Article Text

Download PDFPDF
End is just the beginning: involvement of bereaved next of kin in qualitative research
  1. Bronwen Warner1,2,
  2. Alice Harry2,3,
  3. Stephen Brett1,2,
  4. Mary Wells2,4 and
  5. David B Antcliffe1,2
  1. 1Imperial College Healthcare NHS Trust, London, UK
  2. 2Imperial College London, London, UK
  3. 3Royal Free London NHS Foundation Trust, London, UK
  4. 4Directorate of Nursing, Imperial College Healthcare NHS Trust, London, UK
  1. Correspondence to Dr Bronwen Warner, Imperial College Healthcare NHS Trust, London W2 1NY, UK; bronwen.warner{at}nhs.net

Statistics from Altmetric.com

Dear Sir/Madam,

We should focus more research on understanding the experiences of bereaved loved ones following death of an older person in hospital using qualitative research methods. Almost half the UK population die in hospital and more than two thirds of these are aged 75 years or more.1 In the COVID-19 pandemic, we have seen high mortality rates for our most frail patients2 and especially challenging end of life experiences for their loved ones.3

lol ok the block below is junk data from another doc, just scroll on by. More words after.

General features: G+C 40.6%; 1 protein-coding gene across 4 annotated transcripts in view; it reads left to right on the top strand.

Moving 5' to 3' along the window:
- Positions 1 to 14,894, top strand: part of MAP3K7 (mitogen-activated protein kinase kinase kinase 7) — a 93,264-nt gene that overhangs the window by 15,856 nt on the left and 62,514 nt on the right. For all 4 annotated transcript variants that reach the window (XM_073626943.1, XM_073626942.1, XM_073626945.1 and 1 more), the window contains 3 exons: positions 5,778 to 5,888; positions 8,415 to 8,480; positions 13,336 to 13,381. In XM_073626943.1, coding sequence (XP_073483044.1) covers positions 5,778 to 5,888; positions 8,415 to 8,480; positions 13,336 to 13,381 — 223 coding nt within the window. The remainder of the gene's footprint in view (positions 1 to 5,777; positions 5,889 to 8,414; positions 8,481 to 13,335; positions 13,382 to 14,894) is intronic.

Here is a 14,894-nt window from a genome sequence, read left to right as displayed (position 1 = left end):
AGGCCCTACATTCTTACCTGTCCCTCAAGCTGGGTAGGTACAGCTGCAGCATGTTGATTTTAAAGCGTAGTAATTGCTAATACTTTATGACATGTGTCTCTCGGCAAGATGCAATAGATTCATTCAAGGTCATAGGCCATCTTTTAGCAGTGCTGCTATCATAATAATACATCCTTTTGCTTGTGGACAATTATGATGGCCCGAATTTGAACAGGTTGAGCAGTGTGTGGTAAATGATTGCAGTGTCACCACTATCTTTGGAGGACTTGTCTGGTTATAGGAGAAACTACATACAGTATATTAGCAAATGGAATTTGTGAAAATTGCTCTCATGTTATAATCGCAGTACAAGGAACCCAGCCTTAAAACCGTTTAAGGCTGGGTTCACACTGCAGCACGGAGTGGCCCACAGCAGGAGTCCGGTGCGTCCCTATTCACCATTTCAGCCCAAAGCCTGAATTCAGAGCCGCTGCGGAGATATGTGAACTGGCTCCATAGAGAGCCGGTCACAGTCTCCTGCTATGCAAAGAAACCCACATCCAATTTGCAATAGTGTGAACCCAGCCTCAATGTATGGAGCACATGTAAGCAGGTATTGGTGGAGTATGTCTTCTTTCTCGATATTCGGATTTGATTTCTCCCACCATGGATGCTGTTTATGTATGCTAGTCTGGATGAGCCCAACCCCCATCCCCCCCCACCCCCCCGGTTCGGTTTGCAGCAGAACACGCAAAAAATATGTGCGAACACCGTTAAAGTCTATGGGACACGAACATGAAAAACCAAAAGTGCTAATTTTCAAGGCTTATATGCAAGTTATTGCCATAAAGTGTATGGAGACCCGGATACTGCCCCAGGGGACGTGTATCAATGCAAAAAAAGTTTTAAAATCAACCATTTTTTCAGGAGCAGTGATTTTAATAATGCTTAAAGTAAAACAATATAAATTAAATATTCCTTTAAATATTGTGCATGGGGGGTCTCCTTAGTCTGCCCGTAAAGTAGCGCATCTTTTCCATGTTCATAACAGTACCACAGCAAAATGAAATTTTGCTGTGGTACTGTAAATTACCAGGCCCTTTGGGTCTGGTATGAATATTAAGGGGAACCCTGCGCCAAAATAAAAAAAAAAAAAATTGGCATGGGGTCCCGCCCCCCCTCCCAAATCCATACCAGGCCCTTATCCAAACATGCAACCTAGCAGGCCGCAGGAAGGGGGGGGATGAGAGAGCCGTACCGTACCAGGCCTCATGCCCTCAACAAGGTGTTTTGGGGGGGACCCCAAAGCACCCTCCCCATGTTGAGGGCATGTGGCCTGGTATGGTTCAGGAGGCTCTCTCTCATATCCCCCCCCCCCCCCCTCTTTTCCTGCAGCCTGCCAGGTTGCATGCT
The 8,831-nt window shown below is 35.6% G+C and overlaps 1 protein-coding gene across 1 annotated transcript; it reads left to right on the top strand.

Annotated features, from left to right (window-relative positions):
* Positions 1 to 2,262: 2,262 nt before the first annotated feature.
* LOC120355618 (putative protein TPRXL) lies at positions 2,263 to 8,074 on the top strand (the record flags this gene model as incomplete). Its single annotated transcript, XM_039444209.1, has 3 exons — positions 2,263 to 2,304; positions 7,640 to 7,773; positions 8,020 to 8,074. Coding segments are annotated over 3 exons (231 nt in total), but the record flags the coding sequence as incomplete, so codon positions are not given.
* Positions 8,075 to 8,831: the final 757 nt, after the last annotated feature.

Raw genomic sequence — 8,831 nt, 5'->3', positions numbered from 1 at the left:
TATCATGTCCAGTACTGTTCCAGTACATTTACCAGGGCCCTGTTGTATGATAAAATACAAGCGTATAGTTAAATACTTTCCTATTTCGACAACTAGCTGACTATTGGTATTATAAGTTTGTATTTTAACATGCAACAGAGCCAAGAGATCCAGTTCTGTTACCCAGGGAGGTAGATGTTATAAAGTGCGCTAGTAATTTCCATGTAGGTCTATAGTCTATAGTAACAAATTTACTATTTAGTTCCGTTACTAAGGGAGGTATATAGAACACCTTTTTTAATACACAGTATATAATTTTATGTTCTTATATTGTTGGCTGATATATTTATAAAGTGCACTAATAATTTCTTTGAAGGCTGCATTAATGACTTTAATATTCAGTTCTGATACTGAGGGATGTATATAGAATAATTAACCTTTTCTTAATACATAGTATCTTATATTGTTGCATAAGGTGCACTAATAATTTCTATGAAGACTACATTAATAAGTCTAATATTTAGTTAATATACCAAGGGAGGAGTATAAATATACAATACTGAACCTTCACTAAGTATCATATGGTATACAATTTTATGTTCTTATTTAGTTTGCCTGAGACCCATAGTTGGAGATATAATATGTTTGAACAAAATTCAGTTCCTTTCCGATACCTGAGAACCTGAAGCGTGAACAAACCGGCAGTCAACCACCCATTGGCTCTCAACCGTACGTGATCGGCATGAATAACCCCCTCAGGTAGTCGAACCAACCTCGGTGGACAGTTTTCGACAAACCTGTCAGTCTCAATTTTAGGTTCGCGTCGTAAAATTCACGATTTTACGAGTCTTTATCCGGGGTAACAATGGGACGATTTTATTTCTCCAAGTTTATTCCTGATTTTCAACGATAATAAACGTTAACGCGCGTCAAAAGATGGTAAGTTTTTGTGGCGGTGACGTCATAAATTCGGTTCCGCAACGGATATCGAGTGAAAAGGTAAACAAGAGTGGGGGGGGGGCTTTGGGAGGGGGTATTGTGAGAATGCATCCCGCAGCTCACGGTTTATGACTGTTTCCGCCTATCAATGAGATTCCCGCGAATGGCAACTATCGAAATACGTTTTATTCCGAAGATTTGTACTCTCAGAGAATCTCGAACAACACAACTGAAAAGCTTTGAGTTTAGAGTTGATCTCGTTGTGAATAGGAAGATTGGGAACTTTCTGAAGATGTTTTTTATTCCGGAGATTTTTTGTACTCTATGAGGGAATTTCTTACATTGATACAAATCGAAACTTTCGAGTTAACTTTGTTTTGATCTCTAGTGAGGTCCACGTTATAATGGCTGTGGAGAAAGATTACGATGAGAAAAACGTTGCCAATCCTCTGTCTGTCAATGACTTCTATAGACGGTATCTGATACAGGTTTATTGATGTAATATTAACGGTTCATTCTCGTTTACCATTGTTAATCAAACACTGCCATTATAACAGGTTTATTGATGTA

Friends and family are an essential support network for older frail patients. Bereaved loved ones may be the only way to access the experiences of patients who …

View Full Text

Footnotes

  • Contributors All authors contributed equally.

  • Funding The authors have not declared a specific grant for this research from any funding agency in the public, commercial or not-for-profit sectors.

  • Competing interests None declared.

  • Provenance and peer review Not commissioned; internally peer reviewed.

Request Permissions

If you wish to reuse any or all of this article please use the link below which will take you to the Copyright Clearance Center’s RightsLink service. You will be able to get a quick price and instant permission to reuse the content in many different ways.